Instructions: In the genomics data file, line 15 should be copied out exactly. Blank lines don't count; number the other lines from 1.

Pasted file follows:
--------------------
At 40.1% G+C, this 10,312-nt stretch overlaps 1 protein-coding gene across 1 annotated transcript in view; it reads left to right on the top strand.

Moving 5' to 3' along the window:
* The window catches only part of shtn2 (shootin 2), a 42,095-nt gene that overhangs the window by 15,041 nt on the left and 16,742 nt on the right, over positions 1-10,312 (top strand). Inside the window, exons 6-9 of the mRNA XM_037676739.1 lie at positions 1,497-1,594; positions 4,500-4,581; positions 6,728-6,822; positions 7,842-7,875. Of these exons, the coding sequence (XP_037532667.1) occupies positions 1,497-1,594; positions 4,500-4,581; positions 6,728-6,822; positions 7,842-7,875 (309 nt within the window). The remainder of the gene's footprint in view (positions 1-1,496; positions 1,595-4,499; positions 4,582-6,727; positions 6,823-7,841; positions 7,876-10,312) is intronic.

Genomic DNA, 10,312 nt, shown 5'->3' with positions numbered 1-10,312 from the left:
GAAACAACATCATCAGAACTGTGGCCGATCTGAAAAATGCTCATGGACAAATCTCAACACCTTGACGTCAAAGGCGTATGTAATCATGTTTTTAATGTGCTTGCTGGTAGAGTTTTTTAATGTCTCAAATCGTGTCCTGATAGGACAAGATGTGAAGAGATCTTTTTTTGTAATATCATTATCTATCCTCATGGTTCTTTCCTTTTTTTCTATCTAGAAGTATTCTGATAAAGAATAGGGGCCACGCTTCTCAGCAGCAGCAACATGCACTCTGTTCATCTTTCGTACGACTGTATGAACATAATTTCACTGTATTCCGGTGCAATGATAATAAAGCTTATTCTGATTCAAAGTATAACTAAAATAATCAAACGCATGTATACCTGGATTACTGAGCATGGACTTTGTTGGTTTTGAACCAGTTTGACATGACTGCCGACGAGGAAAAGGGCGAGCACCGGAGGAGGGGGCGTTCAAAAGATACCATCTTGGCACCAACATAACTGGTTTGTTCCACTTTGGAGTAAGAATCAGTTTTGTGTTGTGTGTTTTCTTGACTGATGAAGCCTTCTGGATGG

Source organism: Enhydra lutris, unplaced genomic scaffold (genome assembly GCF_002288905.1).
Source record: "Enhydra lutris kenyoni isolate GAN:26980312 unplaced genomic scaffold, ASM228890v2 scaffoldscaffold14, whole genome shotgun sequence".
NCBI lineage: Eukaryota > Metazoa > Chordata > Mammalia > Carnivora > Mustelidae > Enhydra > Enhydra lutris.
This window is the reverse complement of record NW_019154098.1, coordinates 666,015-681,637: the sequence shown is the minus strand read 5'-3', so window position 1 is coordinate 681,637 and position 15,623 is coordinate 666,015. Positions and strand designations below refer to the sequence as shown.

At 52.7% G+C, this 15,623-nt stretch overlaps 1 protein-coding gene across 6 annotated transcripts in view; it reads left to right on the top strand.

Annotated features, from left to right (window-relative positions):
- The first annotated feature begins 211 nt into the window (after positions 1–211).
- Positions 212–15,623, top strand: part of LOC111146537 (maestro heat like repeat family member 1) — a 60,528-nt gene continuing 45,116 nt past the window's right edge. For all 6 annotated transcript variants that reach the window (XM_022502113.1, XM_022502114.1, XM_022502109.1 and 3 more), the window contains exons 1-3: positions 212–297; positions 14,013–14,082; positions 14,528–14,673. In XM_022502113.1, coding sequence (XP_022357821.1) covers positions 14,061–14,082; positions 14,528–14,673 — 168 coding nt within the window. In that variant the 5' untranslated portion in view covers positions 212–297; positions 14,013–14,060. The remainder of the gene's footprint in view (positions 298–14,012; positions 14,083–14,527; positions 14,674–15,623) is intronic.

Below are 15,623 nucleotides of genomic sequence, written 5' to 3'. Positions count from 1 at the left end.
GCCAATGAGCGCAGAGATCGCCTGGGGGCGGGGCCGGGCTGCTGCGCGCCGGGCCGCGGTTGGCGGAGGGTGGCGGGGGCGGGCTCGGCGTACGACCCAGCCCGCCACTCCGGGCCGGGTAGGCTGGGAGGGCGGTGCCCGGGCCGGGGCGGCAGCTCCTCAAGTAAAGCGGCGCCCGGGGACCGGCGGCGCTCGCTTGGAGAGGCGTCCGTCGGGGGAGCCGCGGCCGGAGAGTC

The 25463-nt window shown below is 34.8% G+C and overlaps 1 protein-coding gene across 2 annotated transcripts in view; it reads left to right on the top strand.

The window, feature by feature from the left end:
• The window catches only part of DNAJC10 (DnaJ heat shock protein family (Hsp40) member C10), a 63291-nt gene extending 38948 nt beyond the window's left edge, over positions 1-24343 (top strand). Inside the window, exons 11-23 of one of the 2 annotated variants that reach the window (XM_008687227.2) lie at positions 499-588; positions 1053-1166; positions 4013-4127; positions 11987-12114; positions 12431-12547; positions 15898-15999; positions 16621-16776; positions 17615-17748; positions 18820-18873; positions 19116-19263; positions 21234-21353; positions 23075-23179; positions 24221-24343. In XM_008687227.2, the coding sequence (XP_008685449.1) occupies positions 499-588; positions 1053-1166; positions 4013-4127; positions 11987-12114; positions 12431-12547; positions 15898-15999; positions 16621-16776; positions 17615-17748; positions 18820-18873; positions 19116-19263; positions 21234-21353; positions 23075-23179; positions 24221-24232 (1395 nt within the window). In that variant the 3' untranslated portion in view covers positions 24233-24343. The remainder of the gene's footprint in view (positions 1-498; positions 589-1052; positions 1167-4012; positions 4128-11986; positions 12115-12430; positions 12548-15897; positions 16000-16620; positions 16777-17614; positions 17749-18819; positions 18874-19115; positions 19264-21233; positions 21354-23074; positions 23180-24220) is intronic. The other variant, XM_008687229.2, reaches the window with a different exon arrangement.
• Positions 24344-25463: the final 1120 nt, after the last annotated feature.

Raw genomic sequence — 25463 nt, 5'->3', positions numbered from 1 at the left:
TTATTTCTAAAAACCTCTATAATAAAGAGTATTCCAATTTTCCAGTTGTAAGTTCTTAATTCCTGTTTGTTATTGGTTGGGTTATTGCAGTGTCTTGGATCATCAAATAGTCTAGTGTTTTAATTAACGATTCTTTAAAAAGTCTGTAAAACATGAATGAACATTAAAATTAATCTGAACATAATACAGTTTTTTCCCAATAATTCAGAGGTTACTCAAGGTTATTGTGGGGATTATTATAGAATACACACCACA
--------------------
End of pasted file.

GCCAATGAGCGCAGAGATCGCCTGGGGGCGGGGCCGGGCTGCTGCGCGCCGGGCCGCGGTTGGCGGAGGGTGGCGGGGGCGGGCTCGGCGTACGACCCAGCCCGCCACTCCGGGCCGGGTAGGCTGGGAGGGCGGTGCCCGGGCCGGGGCGGCAGCTCCTCAAGTAAAGCGGCGCCCGGGGACCGGCGGCGCTCGCTTGGAGAGGCGTCCGTCGGGGGAGCCGCGGCCGGAGAGTC